Anybody who downloaded the e Commerce Marketer’s Guide to Advanced Statistics would be such a pain in the butt to sell to, and then would be a terrible customer if we actually closed them.

Drew: And be disappointed.

Sam: And be disappointed. Yeah. They would not be happy, successful customers who are going to leave us great reviews on Gartner’s magic quadrant.

So, I can see that in advance, and because we know that Internet Ian persona, the sales team and the services team, or even I should have, before putting it on the list, raised my hand and said, listen, this does not matter to eCommerce Ernie. This is an Internet Ian thing. You’re going to generate the wrong kinds of leads with this, which is going to generate the wrong kinds of sales, which is going to generate the wrong type of revenue.

Drew: Yeah, I think that’s a great idea. I want to dig into a little bit about what you’re teaching in your advanced digital marketing class, but first let’s take a quick break.

Okay, we are back. Right before the break, I told Sam I wanted to pick his brain a little bit about what advanced digital marketing things he’s teaching, because as agency owners, and as an agency leaders, we’re constantly pushing to try and stay ahead of the curve.

If you are building out your curriculum, a couple of things. One, what are some topics that you think agency owners need to have top of mind? Two, what sources do you use to make sure that you’re always staying ahead of the curve?

Sam: I teach with a couple of different schools. The University of South Florida in Tampa, and then Harvard University, obviously. I specifically teach in the division of continuing education.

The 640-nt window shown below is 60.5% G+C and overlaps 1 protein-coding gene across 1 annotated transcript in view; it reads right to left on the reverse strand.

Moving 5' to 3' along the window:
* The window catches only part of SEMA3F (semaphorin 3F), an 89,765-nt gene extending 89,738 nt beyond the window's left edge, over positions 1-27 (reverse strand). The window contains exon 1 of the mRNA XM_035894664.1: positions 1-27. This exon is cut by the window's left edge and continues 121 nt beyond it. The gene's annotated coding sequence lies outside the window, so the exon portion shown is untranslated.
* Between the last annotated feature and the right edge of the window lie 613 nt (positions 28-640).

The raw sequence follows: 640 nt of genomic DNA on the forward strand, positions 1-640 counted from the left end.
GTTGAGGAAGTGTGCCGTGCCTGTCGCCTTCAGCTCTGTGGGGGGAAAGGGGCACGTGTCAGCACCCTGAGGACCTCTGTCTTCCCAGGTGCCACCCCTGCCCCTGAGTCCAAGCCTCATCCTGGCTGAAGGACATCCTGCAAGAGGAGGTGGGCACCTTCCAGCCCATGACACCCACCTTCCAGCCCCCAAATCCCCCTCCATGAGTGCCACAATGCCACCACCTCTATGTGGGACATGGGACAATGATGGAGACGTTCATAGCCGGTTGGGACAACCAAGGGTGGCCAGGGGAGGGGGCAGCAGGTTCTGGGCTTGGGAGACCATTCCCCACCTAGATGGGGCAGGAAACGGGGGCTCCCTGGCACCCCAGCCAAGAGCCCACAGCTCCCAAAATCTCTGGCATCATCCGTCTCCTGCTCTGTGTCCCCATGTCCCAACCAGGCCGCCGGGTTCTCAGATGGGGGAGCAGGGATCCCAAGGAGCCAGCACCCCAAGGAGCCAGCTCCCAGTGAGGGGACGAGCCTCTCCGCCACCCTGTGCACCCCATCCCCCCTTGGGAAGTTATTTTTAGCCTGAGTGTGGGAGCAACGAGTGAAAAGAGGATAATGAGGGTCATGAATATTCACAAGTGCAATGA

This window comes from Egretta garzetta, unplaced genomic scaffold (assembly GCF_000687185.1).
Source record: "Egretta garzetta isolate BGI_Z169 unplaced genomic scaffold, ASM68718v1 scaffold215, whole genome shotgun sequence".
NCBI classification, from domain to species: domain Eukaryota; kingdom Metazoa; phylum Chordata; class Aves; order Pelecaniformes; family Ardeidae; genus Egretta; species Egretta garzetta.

Why Knowing Your Audience is Key

Knowing your audience is very important. My … I don’t actually like teaching to undergraduates that much. I’ve done some guest lecturing at Boston University and such, because they’re just there to check something off their list. They thought it was going to be an easy class because … They don’t really care.

The people who take my courses, because it’s so … they’re one week intensive courses, are generally existing professionals. They have context, and they’re taking a week out of their time. I’m not going to pretend the courses are cheap.

They’re spending a fair amount of money to go to a course and try and figure out the way of thinking that we have, along with the specifics. If you just want to learn the specifics, there are ways. Inbound.org is a great Web site, just go there ask a question, or go to Quora, ask a question. Wherever you want to go. Somebody will answer it. Or, you can generally find on Twitter or just Googling around the answer to a specific question such as, should I have a country code top level domain for this country I’m expanding into?